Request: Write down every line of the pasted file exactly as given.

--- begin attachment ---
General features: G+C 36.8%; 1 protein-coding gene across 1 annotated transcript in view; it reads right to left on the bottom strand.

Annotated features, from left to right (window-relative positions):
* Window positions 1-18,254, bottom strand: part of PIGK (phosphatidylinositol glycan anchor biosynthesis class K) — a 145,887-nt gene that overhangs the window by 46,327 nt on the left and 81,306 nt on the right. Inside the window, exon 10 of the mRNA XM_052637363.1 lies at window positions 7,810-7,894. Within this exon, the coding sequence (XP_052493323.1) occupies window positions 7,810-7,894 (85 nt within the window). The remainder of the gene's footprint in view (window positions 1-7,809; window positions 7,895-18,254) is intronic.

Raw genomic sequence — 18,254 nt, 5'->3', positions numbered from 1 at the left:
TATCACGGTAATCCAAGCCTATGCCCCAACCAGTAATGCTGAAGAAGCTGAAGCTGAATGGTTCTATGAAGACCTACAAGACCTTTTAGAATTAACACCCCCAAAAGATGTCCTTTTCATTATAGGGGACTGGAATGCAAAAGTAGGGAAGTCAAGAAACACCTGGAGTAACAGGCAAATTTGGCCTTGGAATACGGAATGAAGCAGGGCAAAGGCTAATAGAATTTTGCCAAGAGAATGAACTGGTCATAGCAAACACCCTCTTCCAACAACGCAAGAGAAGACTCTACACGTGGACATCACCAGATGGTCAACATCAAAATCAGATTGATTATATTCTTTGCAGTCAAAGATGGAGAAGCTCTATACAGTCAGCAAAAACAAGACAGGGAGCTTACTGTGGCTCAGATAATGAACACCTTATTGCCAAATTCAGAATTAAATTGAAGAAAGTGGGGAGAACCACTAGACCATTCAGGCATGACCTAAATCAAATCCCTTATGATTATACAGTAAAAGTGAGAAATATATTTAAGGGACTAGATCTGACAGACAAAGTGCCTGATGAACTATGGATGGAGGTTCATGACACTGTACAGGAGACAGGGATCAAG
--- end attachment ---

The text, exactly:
General features: G+C 36.8%; 1 protein-coding gene across 1 annotated transcript in view; it reads right to left on the bottom strand.

Annotated features, from left to right (window-relative positions):
* Window positions 1-18,254, bottom strand: part of PIGK (phosphatidylinositol glycan anchor biosynthesis class K) — a 145,887-nt gene that overhangs the window by 46,327 nt on the left and 81,306 nt on the right. Inside the window, exon 10 of the mRNA XM_052637363.1 lies at window positions 7,810-7,894. Within this exon, the coding sequence (XP_052493323.1) occupies window positions 7,810-7,894 (85 nt within the window). The remainder of the gene's footprint in view (window positions 1-7,809; window positions 7,895-18,254) is intronic.

Raw genomic sequence — 18,254 nt, 5'->3', positions numbered from 1 at the left:
TATCACGGTAATCCAAGCCTATGCCCCAACCAGTAATGCTGAAGAAGCTGAAGCTGAATGGTTCTATGAAGACCTACAAGACCTTTTAGAATTAACACCCCCAAAAGATGTCCTTTTCATTATAGGGGACTGGAATGCAAAAGTAGGGAAGTCAAGAAACACCTGGAGTAACAGGCAAATTTGGCCTTGGAATACGGAATGAAGCAGGGCAAAGGCTAATAGAATTTTGCCAAGAGAATGAACTGGTCATAGCAAACACCCTCTTCCAACAACGCAAGAGAAGACTCTACACGTGGACATCACCAGATGGTCAACATCAAAATCAGATTGATTATATTCTTTGCAGTCAAAGATGGAGAAGCTCTATACAGTCAGCAAAAACAAGACAGGGAGCTTACTGTGGCTCAGATAATGAACACCTTATTGCCAAATTCAGAATTAAATTGAAGAAAGTGGGGAGAACCACTAGACCATTCAGGCATGACCTAAATCAAATCCCTTATGATTATACAGTAAAAGTGAGAAATATATTTAAGGGACTAGATCTGACAGACAAAGTGCCTGATGAACTATGGATGGAGGTTCATGACACTGTACAGGAGACAGGGATCAAG